The second set of virtues mercy and good fruits (eleous kai karpōn agathōn; ἐλέους καὶ καρπῶν ἀγαθῶν) are coupled together with the word mestē (μεστὴ), ‘full of.’ If the uncontrolled tongue is ‘full of’ deadly poison (v. 8), wisdom is ‘full of’ mercy and good fruits. James has already spoken of mercy as that practical love which shows itself in action, in ‘works’ (2:8-13, 14-26). He uses the word fruit here in place of works perhaps to indicate the organic effect of wisdom, though the use of erga (works) in verse 13 clearly shows that the two terms are functionally equivalent.

A final couplet completes the list: ‘without a trace of partiality or hypocrisy’ (adiakritos, anupokritos; ἀδιάκριτος, ἀνυπόκριτος). These terms also clearly refer to the material dealt with in the second chapter: those who would be genuinely spiritual leaders cannot fall into the failures and sins addressed there. Adiakritos, however, might also be translated ‘unwavering,’ and so refer to the unstable person of 1:6-8. Both terms refuse any form of duplicity in one’s own character and in one’s relations with others.

The overall impact of James’ list is that the wisdom which is from above is characterised by relational virtues and practices that build community, foster relationships, make space for others with forbearance and gentleness, and is open to listen, reason, and dialogue. This wisdom seeks to benefit others at the expense of self, and as such is the equivalent of the love that Paul describes in 1 Corinthians 13. Many commentators note that what James attributes to wisdom in this passage functions as the Spirit does in Paul’s writing (e.g. Davids, 154; Moo, 135). Earthly, natural, and demonic wisdom tears at the fabric of community, abusing relations and chooses rather to serve self. In contrast, the wisdom which is from above is an active wisdom, responding to the needs of others in mercy and generous service, without partiality, prejudice, or discrimination, and without pretence or insincerity. This is a wisdom that conforms the wise and understanding person to the life and priorities of the one God, and of the kingdom which is above. The wise person is meek and peaceable, good and generous, exhibiting the gracious character of the God from whom this wisdom comes, all the while exhibiting also the holiness and purity that befits his children.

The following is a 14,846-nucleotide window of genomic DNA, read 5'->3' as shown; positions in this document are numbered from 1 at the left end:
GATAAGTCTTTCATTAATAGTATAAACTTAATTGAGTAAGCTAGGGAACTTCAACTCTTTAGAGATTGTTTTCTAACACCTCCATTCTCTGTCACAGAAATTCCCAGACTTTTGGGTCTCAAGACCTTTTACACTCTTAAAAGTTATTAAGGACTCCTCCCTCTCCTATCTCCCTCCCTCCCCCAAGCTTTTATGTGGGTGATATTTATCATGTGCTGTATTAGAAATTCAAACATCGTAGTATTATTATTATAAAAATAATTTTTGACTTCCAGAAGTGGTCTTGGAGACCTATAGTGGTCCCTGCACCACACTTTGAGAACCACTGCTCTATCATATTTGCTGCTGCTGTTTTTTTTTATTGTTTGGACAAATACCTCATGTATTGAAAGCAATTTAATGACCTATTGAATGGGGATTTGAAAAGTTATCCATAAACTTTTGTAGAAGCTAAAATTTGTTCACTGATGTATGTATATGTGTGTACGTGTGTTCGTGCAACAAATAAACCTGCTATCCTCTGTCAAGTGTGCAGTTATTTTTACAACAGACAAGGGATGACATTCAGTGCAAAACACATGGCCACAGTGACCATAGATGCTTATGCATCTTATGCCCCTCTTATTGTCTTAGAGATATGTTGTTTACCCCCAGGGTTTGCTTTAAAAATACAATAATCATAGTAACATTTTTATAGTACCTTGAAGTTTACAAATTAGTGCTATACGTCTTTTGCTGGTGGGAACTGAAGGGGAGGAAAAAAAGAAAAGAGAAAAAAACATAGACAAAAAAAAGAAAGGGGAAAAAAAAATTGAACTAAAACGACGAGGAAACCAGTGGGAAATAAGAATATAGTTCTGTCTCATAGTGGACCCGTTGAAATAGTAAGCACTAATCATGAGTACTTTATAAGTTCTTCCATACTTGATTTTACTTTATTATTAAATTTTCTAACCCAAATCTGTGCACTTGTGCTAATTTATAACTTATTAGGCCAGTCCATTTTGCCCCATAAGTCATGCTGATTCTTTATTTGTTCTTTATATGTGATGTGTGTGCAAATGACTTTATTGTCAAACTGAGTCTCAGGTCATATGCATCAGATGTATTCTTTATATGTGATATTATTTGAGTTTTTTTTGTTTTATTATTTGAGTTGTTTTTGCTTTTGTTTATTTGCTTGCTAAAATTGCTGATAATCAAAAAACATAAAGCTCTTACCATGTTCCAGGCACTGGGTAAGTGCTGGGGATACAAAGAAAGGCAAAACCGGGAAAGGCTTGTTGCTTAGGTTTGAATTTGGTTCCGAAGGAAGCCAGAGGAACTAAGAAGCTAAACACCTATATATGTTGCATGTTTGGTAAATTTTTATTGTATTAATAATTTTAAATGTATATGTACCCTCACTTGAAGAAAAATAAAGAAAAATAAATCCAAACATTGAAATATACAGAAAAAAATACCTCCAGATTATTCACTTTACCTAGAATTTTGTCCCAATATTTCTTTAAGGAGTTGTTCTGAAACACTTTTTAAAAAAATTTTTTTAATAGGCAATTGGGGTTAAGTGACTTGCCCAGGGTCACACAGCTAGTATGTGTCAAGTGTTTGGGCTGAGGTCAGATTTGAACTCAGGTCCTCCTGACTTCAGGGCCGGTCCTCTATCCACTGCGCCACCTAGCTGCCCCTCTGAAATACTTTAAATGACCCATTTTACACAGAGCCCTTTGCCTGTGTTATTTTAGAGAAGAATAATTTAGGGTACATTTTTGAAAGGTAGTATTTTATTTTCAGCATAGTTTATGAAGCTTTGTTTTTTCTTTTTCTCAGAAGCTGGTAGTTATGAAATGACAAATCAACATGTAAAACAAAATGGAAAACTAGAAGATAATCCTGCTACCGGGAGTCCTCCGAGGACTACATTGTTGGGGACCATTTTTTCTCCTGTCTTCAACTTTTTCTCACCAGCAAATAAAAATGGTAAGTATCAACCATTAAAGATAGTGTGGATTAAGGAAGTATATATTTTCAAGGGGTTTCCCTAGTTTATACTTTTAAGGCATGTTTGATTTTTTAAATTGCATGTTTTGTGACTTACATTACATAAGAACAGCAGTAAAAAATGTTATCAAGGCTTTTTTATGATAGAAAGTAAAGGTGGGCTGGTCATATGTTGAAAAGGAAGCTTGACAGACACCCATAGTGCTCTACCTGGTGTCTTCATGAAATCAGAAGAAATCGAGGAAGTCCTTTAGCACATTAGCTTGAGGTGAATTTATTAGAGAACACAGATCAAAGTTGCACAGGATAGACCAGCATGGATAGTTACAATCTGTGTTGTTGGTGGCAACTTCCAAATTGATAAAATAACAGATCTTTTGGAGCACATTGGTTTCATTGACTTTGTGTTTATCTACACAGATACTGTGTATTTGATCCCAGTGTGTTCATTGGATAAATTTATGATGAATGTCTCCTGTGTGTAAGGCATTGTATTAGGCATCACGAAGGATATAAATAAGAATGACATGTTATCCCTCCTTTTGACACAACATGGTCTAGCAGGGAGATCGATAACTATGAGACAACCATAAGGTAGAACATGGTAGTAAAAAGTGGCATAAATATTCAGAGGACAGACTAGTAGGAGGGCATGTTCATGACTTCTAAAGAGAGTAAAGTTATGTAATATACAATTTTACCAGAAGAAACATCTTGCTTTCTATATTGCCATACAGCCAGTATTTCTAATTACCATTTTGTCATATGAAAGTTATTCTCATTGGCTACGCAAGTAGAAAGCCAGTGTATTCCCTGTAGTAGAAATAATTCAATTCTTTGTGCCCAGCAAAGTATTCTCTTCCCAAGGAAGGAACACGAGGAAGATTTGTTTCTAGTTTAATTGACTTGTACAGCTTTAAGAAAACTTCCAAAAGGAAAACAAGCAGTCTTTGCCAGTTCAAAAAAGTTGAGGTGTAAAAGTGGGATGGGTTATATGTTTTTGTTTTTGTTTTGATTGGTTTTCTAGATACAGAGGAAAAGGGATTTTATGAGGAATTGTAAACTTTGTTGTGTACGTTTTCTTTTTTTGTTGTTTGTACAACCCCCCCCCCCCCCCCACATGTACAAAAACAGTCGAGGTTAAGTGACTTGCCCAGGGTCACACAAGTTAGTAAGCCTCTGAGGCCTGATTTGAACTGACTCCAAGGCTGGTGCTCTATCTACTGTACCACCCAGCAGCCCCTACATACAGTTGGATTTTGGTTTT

Scripture on Sunday: James 3:16

James 3:16
For where there is envy and selfish ambition, there will also be disorder and wickedness of every kind.

In this highly compressed saying James reiterates and summarises the point he has made in verses 14-15 where he warned his listeners that jealousy and envy, selfish ambition and rivalry are a form of wisdom ‘from below’—‘earthly, natural, and demonic.’ The Greek text has no verbs and so heightens the emphasis on place: ‘for where (hopou gar; ὅπου γαρ) jealousy and selfish ambition, there (ekei; ἐκει) disorder and every evil thing’ (Vlachos, 124). There is a sense of inevitability in the admonition, a warning of an unbroken link between cause and effect. Wherever this kind of ‘wisdom’ is operative there will also be these effects which are destructive to the life of the community, and a contradiction of its essential nature.

The first of the effects is disorder (akatastasia; ἀκαταστασία), also translated in some versions as ‘confusion’ (NKJV) or ‘disharmony’ (NJB). The term is used in an adjectival form (akatastatos; ἀκατάστατoσ) in 1:8 and 3:8 to describe the instability of the double-minded man, and the restlessness of the untamed tongue. In 1 Corinthians 14:33 Paul uses it to argue that God is not the author of confusion (akatastasias; ἀκαταστασίας) but of peace, and in his gospel Luke uses it with reference to ‘tumults’ (Luke 21:9). Instead of a community life that is peaceable and well-ordered, there may be instead a fracturing of harmony with outbreaks of disturbances and dissension.